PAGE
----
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Nanny Sharz: The Origin of a New Type of Nanny

Having grown up in a household full of brothers and sisters, full-time nanny and owner of Nanny Sharz, Shada Lambert, knew that she was destined to start her own business.

Lambert started babysitting when she was thirteen and never looked back. She has been a nanny for 17 years and has no intention of letting up. Due to the lockdown, Lambert has not been able to travel. But before COVID, she had clients worldwide– Nigeria, Scotland, Cyprus, Spain, Greece, and America. During the pandemic, she provided free childcare services to single parents in southeast London who usually couldn't afford a nanny.

But as many successful business owners understand, complacency can destroy a business. Lambert knows that for companies like hers to grow, the nanny industry needs to change. But that isn't the only thing driving her quest for change. As a black nanny, Lambert has encountered racism from her clients for something as simple as handing in a two-week notice. Not to mention the complicated history of black women raising other people's children, especially white children.

Lambert searched for nannies that didn't fit the stereotype of what a nanny looks like. But she didn't find one, so she became that nanny and went public with a brand message, highlighting her differences. Once Lambert showed off her bright personality, bright lipstick and all, she was met with an inbox full of messages from nannies of all colours who were thrilled to see someone like her "be the change" in such a complicated field.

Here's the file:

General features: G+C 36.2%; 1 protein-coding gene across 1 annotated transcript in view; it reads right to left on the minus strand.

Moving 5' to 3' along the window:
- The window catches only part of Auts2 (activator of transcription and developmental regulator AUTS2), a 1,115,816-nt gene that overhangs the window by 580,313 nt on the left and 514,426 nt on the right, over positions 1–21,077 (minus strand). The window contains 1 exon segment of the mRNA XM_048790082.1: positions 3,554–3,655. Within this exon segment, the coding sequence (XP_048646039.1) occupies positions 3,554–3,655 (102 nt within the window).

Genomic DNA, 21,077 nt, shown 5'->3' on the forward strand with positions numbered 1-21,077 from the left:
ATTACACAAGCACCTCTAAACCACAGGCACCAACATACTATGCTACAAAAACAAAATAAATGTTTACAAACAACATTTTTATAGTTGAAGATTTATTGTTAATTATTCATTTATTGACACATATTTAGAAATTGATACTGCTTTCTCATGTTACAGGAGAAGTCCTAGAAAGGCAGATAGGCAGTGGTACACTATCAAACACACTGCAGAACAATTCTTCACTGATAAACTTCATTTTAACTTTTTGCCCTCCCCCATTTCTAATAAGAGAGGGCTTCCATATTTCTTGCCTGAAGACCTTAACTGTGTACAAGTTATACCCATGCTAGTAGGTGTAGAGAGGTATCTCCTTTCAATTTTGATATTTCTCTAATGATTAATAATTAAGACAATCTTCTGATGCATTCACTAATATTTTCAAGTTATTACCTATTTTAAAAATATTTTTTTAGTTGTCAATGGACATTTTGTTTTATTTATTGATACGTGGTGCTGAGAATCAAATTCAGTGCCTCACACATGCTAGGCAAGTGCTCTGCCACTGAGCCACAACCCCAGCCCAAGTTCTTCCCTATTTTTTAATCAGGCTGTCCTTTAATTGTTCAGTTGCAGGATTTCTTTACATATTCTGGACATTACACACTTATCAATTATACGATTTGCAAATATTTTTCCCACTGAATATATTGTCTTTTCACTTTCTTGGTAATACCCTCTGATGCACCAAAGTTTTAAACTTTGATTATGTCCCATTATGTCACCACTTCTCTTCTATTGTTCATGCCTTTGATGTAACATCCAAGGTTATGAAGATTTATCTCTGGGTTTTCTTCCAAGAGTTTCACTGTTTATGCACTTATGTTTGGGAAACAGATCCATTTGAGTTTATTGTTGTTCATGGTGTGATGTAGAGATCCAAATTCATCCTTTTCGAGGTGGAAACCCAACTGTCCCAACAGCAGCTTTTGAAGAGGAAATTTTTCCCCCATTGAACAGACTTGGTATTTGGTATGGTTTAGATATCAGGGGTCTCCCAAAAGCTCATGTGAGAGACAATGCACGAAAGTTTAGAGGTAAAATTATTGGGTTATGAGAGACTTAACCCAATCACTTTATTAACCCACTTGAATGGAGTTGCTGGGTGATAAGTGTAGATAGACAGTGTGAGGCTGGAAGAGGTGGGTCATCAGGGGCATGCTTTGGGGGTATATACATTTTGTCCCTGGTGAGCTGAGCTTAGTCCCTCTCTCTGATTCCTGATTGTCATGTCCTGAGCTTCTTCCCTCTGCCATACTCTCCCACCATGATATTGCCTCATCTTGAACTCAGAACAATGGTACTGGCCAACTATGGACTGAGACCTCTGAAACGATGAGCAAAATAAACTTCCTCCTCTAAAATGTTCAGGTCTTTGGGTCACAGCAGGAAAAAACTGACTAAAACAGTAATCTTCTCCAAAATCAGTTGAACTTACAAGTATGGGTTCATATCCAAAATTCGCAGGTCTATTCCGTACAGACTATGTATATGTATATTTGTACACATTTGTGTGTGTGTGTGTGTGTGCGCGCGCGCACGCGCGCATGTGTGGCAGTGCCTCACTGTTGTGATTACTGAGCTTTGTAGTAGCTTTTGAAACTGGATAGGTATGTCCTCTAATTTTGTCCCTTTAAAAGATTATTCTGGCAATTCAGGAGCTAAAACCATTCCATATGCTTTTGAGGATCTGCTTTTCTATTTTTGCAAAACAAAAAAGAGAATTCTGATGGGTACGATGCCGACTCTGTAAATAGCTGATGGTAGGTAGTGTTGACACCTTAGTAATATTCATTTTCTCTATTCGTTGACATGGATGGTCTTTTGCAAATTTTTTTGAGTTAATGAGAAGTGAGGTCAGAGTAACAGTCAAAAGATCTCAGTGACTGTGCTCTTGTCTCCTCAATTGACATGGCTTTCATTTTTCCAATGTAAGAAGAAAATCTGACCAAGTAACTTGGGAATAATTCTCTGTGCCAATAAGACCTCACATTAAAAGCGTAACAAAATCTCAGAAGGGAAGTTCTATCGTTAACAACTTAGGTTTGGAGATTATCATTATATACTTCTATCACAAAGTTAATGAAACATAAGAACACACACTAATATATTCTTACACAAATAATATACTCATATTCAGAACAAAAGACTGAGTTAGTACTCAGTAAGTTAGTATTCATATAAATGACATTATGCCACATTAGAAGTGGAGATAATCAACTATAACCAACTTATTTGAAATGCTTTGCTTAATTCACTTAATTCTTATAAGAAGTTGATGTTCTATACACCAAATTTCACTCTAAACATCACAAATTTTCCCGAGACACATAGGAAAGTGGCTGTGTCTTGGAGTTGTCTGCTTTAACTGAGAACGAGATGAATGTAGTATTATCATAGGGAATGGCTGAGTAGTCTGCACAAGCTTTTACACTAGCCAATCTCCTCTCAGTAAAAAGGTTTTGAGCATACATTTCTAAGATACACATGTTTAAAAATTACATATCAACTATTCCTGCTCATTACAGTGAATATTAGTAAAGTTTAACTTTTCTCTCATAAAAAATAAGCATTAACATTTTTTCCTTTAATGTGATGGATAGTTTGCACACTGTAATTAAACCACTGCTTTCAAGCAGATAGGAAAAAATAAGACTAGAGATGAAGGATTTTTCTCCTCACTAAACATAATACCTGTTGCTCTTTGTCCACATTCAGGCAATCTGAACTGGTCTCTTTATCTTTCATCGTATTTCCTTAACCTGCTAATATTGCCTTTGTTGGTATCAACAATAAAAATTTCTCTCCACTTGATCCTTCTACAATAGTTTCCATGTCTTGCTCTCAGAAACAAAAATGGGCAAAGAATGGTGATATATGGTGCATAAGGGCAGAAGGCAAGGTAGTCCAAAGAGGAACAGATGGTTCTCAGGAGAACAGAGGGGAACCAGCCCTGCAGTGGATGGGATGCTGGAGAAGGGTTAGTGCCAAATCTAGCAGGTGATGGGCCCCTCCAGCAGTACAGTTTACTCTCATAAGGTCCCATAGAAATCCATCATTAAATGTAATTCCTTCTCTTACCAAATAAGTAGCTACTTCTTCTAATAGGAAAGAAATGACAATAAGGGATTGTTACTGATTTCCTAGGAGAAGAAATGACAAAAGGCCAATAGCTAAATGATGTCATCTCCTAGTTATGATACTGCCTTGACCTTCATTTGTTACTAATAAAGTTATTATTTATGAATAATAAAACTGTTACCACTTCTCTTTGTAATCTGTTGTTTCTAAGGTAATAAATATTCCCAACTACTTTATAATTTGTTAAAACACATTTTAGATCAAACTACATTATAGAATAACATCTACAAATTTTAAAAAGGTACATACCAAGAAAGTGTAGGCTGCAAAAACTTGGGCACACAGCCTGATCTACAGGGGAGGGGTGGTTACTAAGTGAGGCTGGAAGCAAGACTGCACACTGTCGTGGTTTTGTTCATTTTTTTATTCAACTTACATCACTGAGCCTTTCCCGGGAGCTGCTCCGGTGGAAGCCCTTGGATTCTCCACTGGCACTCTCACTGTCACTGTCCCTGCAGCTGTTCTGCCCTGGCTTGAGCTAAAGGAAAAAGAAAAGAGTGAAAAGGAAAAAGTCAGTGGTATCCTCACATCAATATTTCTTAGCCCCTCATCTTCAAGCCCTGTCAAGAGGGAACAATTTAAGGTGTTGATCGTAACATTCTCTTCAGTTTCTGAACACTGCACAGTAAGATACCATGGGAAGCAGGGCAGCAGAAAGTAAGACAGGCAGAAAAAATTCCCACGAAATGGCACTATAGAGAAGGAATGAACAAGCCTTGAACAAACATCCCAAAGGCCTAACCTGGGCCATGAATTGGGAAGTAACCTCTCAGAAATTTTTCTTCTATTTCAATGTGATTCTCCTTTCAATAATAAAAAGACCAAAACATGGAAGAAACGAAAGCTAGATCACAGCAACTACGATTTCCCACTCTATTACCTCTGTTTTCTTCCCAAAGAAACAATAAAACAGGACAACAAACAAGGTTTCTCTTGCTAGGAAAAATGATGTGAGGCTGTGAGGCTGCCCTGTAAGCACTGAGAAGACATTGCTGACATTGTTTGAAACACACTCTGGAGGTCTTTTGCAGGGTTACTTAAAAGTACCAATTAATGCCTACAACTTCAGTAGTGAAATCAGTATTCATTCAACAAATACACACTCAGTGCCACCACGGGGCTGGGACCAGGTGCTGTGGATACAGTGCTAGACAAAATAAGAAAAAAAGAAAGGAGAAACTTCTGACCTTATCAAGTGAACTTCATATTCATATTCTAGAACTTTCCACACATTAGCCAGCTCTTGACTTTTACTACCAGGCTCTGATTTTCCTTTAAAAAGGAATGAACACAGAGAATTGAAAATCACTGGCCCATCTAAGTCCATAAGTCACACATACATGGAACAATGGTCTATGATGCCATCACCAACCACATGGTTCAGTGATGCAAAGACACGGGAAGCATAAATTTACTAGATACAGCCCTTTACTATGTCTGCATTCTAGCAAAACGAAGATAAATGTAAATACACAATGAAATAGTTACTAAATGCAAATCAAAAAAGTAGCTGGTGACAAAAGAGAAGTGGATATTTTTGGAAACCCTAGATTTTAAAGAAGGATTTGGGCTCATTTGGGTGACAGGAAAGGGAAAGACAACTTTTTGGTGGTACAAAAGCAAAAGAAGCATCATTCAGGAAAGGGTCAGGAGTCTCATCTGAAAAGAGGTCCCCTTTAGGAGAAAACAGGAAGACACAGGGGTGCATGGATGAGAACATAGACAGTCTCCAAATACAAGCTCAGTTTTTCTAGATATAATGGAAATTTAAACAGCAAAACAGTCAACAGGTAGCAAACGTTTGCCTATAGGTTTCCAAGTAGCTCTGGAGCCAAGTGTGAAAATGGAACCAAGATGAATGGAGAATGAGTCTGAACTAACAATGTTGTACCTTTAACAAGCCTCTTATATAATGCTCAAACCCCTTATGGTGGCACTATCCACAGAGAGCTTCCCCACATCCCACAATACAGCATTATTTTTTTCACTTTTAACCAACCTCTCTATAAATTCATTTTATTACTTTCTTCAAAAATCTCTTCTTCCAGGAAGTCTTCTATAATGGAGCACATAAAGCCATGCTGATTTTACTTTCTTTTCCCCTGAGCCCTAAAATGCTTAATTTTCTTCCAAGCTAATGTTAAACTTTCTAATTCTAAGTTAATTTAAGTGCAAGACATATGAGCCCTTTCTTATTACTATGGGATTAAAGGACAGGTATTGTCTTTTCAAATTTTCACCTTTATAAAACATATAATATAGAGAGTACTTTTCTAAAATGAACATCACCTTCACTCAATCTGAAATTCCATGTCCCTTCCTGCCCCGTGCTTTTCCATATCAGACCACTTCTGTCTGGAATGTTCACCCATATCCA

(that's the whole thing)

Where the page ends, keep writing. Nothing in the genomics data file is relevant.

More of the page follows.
She is endlessly optimistic about her work for families and the messaging she wants to convey, but it hasn't always been easy. She started her business amid the first post-lockdown, which was a big risk because the government would tighten restrictions soon after.

Lambert stated that her biggest hurdle as a beginner entrepreneur was financial. There is a lack of funding for black businesses, especially for black women-led companies. Even applying for help can be intimidating when you're new to business. As a start-up black-owned business, Lambert hopes to see more support for entrepreneurs like her, especially those in an industry like childcare.

Nanny Sharz started as a brand offering nanny services but has since grown to provide sleep and potty training while also coaching new nannies.

While her journey towards entrepreneurship has been a challenge, Lambert knows that it was worth it. Being an entrepreneur isn't for the faint of heart, so having a genuine love for what you do and a positive outlook is critical.

To learn more about Shada Lambert's nannying services and coaching, visit Nanny Sharz.


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